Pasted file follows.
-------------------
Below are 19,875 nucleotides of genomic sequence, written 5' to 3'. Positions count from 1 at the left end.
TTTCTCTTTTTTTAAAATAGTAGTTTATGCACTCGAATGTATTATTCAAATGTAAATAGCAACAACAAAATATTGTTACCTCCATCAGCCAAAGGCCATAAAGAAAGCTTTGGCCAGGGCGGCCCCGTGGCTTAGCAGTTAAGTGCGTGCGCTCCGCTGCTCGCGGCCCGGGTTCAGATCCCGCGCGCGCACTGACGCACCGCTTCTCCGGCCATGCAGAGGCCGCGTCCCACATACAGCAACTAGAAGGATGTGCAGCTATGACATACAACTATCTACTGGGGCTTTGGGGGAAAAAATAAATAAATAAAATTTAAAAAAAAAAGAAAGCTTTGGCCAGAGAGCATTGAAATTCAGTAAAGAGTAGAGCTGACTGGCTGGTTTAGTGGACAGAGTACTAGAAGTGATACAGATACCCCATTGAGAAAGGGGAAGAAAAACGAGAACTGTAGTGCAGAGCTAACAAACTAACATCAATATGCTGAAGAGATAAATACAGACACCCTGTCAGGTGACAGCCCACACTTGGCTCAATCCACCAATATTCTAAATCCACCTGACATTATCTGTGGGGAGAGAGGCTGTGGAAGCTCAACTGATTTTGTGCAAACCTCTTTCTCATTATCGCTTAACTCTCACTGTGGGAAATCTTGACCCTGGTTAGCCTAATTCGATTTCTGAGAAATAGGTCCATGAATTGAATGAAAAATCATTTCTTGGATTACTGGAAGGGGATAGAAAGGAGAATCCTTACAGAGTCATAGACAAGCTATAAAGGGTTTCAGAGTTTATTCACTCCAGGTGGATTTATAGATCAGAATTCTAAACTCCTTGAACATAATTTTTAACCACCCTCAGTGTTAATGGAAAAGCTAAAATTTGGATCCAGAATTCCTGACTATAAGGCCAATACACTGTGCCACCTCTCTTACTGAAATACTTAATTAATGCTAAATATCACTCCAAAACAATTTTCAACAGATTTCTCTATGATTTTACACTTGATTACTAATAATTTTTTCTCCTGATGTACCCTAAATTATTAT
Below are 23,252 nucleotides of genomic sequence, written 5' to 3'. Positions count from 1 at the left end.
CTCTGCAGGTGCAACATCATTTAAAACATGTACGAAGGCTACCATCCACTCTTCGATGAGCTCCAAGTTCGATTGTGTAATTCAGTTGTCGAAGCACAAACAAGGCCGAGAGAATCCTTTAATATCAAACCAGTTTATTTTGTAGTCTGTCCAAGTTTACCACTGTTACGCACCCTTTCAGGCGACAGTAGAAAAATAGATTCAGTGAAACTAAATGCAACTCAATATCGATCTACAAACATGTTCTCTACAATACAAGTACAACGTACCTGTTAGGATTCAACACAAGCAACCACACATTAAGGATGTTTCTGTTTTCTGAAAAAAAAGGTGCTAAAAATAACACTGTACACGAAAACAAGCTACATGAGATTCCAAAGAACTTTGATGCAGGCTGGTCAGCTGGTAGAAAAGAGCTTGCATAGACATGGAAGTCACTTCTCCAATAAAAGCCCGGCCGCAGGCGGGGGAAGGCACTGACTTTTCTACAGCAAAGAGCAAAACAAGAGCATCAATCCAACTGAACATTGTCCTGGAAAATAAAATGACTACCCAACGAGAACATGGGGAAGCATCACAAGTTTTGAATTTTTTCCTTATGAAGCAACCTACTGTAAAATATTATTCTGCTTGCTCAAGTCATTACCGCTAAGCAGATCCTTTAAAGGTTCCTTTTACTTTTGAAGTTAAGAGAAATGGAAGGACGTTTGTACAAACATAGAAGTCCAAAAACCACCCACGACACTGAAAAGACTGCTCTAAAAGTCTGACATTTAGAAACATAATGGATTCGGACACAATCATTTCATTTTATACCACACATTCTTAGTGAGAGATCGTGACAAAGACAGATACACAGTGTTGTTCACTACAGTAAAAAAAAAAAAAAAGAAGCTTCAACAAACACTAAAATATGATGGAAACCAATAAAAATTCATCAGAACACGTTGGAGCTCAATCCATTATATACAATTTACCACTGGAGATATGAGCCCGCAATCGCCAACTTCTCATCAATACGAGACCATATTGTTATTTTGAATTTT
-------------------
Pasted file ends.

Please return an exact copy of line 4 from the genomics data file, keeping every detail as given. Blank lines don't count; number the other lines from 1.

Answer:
CTCTGCAGGTGCAACATCATTTAAAACATGTACGAAGGCTACCATCCACTCTTCGATGAGCTCCAAGTTCGATTGTGTAATTCAGTTGTCGAAGCACAAACAAGGCCGAGAGAATCCTTTAATATCAAACCAGTTTATTTTGTAGTCTGTCCAAGTTTACCACTGTTACGCACCCTTTCAGGCGACAGTAGAAAAATAGATTCAGTGAAACTAAATGCAACTCAATATCGATCTACAAACATGTTCTCTACAATACAAGTACAACGTACCTGTTAGGATTCAACACAAGCAACCACACATTAAGGATGTTTCTGTTTTCTGAAAAAAAAGGTGCTAAAAATAACACTGTACACGAAAACAAGCTACATGAGATTCCAAAGAACTTTGATGCAGGCTGGTCAGCTGGTAGAAAAGAGCTTGCATAGACATGGAAGTCACTTCTCCAATAAAAGCCCGGCCGCAGGCGGGGGAAGGCACTGACTTTTCTACAGCAAAGAGCAAAACAAGAGCATCAATCCAACTGAACATTGTCCTGGAAAATAAAATGACTACCCAACGAGAACATGGGGAAGCATCACAAGTTTTGAATTTTTTCCTTATGAAGCAACCTACTGTAAAATATTATTCTGCTTGCTCAAGTCATTACCGCTAAGCAGATCCTTTAAAGGTTCCTTTTACTTTTGAAGTTAAGAGAAATGGAAGGACGTTTGTACAAACATAGAAGTCCAAAAACCACCCACGACACTGAAAAGACTGCTCTAAAAGTCTGACATTTAGAAACATAATGGATTCGGACACAATCATTTCATTTTATACCACACATTCTTAGTGAGAGATCGTGACAAAGACAGATACACAGTGTTGTTCACTACAGTAAAAAAAAAAAAAAAGAAGCTTCAACAAACACTAAAATATGATGGAAACCAATAAAAATTCATCAGAACACGTTGGAGCTCAATCCATTATATACAATTTACCACTGGAGATATGAGCCCGCAATCGCCAACTTCTCATCAATACGAGACCATATTGTTATTTTGAATTTT